HSBC’s Version of the Brave New World
Around the time of the second millennium, a whole slew prophets appeared to warn of grave dangers threatening the people.
They turned up in Congress, in academia, in the media and in the boardrooms of America, all touting the same myths of corporate efficiency, corporate responsibility, corporate benevolence as they argue for privatization, deregulation, and tax cuts. They have identified the great evil threat facing civilization as Big Government.
We all know the speeches: let business do it. Business does it so much better, cheaper, faster.
In the course of my life, as a responsible citizen, as an employee of various corporations and institutions and as a customer of many, I’ve never seen it.
Big business is rigid, bureaucratic and bloated. This myth of efficiency is a scam, a three-card Monte hustle. Businesses waste money right and left and if they get in squeeze they dump employees by thousands and tens of thousands, these job creators, and they raise prices on the rest of us.
When they screw up, they give each other raises, and lie to the unwashed public, and even to each other as they unload worthless securities.
There’s not a business executive alive who would deign throw expense account money on such a meager lunch as a government per diem allowance permits. And free lunch is just one of the many invisible perks these people find necessary.
Yet, so many people, citizens who can still vote, seem anxious to decimate the government and discard the things the government does, like police, schools, highways, and rely on businessmen.
I have a personal anecdote to offer you, that I think is instructive. My
latest run-in with a giant corporation is not in the least significant to company, or even to my own well-being beyond some aggravation and inconvenience. But there is a literary lesson in that illuminates the way businesses are likely to take care of society should we let them.
It is especially galling because my corporate tormentor is a bank, a giant, multinational bank, one of the biggest in the world that, like its peers, nearly sank itself making bad loans, and in turn nearly sank the entire global economy.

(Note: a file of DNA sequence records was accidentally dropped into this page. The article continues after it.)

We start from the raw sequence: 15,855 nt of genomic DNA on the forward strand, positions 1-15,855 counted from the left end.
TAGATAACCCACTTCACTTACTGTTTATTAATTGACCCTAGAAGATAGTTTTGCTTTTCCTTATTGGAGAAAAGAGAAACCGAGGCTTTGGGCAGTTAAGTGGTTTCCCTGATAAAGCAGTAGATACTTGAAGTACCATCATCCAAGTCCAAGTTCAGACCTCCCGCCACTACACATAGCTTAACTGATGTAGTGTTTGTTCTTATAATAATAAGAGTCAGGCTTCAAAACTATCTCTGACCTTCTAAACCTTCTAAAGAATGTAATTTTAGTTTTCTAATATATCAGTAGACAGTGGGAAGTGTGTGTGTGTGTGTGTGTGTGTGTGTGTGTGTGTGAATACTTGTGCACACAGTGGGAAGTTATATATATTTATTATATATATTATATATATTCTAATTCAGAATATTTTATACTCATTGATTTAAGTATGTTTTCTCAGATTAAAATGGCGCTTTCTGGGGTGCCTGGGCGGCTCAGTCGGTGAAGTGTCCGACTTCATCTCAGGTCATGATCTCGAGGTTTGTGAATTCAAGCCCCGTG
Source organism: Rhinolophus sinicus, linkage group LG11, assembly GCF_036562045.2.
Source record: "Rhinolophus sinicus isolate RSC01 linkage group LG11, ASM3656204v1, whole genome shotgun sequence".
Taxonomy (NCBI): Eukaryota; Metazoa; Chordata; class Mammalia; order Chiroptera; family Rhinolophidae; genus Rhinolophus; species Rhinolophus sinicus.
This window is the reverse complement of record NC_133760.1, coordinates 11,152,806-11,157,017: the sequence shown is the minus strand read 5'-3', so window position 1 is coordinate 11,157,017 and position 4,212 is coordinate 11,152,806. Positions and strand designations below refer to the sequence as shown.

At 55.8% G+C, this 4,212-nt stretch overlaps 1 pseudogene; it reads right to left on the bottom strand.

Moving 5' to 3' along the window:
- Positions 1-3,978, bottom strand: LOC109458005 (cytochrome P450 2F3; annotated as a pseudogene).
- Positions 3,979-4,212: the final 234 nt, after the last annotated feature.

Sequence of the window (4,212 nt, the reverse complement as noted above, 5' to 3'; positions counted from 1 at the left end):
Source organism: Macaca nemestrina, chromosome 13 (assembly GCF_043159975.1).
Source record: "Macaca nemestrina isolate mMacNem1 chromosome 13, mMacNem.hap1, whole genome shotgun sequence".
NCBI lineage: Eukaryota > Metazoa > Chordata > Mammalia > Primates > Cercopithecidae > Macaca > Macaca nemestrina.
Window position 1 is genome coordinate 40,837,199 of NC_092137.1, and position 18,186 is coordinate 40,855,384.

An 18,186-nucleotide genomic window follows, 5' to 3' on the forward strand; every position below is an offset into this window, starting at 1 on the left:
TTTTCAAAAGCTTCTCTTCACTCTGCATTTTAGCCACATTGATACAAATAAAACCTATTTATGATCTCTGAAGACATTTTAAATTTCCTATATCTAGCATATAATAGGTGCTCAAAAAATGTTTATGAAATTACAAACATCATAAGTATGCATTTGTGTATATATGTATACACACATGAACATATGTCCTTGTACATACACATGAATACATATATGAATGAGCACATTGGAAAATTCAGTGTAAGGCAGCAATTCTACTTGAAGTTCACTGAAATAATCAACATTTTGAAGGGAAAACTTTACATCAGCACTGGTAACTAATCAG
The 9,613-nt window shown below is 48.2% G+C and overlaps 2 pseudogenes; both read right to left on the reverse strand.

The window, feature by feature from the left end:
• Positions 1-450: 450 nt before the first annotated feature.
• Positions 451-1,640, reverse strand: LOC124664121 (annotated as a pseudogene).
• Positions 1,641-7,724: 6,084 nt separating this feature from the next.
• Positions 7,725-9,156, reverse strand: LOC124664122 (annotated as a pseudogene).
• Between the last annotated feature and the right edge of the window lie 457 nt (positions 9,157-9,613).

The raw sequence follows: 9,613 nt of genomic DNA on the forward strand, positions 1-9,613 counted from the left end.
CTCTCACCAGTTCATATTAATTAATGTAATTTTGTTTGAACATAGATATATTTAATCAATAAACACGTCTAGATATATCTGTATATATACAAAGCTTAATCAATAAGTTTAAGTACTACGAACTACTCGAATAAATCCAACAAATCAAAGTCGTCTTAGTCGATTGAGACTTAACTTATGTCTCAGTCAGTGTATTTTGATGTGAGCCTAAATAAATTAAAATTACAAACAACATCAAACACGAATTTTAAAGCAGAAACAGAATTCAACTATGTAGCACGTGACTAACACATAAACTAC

I’m talking about HSBC, the big British bank that rapidly expanded its retail operations in the Americas, and then proceeded to lose $2.6 billion on $17 billion in assets here. The bank had bigger problems in Europe and is struggling to clean up its act. Keep in mind that the two top guys at the bank, Donald Flint and Stuart Gulliver, together still earn around $10 million a year, and both of them, especially Flint, run around arguing strenuously to prevent any limits on executive pay, or any other regulation of banks.
Meanwhile, to solve the bank’s weaknesses, they started out by announcing plans to dump 30,000 employees, and I wonder why such a lean, and mean job creator had all those excess employees in the first place. Then, they began huge pullbacks in business, selling off various pieces of the bank in the U.S.
This is where I come in. In early April, I received a certified letter (via the U.S Postal Service, rather than the lean and mean privately owned Fedex or UPS) informing me, “a valued customer”, that all of my accounts at HSBC were being closed. No reason was given, but they pointed me to some fine print that said they had the right to do this at any time. I had until June 1 to clear up all my business.
HSBC was my local bank. Indeed, it advertised itself as the world’s local bank for many years. I had been a customer for around 20 years, as they had a convenient office and numerous ATMs around the city. Over time, I opened several accounts, even my mortgage plus some credit cards, at HSBC. A small, but trouble-free customer who regularly cycled a couple thousand dollars a month through the bank. All of these accounts were to be summarily closed.